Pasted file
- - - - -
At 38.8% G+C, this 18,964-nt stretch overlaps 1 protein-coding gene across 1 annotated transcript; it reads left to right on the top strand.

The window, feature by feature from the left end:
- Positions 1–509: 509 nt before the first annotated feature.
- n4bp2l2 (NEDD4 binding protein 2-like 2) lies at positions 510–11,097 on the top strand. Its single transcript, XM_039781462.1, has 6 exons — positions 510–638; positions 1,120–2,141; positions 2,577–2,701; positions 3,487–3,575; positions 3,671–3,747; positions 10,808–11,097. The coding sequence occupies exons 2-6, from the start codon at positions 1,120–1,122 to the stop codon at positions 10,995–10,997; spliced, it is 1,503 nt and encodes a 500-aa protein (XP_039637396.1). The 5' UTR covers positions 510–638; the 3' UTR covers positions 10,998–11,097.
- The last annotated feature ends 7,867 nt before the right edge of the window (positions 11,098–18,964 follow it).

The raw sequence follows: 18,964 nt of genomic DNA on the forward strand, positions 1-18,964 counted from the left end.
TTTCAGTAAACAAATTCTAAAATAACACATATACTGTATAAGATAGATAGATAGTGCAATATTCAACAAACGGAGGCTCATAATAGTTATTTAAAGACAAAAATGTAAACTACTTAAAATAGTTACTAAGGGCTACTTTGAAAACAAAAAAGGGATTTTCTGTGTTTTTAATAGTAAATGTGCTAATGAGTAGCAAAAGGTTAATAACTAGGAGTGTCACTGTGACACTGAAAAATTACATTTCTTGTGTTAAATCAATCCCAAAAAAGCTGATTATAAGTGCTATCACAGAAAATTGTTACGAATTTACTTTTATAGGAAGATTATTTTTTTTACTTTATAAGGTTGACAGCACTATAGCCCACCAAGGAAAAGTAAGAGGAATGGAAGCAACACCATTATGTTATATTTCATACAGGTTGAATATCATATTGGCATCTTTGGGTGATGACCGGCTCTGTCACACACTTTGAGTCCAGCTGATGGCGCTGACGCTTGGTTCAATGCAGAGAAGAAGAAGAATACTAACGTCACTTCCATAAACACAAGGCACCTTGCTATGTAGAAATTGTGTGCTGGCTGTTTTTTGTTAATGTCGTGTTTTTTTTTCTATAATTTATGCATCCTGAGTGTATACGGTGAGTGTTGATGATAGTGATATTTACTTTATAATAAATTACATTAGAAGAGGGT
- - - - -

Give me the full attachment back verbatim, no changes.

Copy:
At 38.8% G+C, this 18,964-nt stretch overlaps 1 protein-coding gene across 1 annotated transcript; it reads left to right on the top strand.

The window, feature by feature from the left end:
- Positions 1–509: 509 nt before the first annotated feature.
- n4bp2l2 (NEDD4 binding protein 2-like 2) lies at positions 510–11,097 on the top strand. Its single transcript, XM_039781462.1, has 6 exons — positions 510–638; positions 1,120–2,141; positions 2,577–2,701; positions 3,487–3,575; positions 3,671–3,747; positions 10,808–11,097. The coding sequence occupies exons 2-6, from the start codon at positions 1,120–1,122 to the stop codon at positions 10,995–10,997; spliced, it is 1,503 nt and encodes a 500-aa protein (XP_039637396.1). The 5' UTR covers positions 510–638; the 3' UTR covers positions 10,998–11,097.
- The last annotated feature ends 7,867 nt before the right edge of the window (positions 11,098–18,964 follow it).

The raw sequence follows: 18,964 nt of genomic DNA on the forward strand, positions 1-18,964 counted from the left end.
TTTCAGTAAACAAATTCTAAAATAACACATATACTGTATAAGATAGATAGATAGTGCAATATTCAACAAACGGAGGCTCATAATAGTTATTTAAAGACAAAAATGTAAACTACTTAAAATAGTTACTAAGGGCTACTTTGAAAACAAAAAAGGGATTTTCTGTGTTTTTAATAGTAAATGTGCTAATGAGTAGCAAAAGGTTAATAACTAGGAGTGTCACTGTGACACTGAAAAATTACATTTCTTGTGTTAAATCAATCCCAAAAAAGCTGATTATAAGTGCTATCACAGAAAATTGTTACGAATTTACTTTTATAGGAAGATTATTTTTTTTACTTTATAAGGTTGACAGCACTATAGCCCACCAAGGAAAAGTAAGAGGAATGGAAGCAACACCATTATGTTATATTTCATACAGGTTGAATATCATATTGGCATCTTTGGGTGATGACCGGCTCTGTCACACACTTTGAGTCCAGCTGATGGCGCTGACGCTTGGTTCAATGCAGAGAAGAAGAAGAATACTAACGTCACTTCCATAAACACAAGGCACCTTGCTATGTAGAAATTGTGTGCTGGCTGTTTTTTGTTAATGTCGTGTTTTTTTTTCTATAATTTATGCATCCTGAGTGTATACGGTGAGTGTTGATGATAGTGATATTTACTTTATAATAAATTACATTAGAAGAGGGT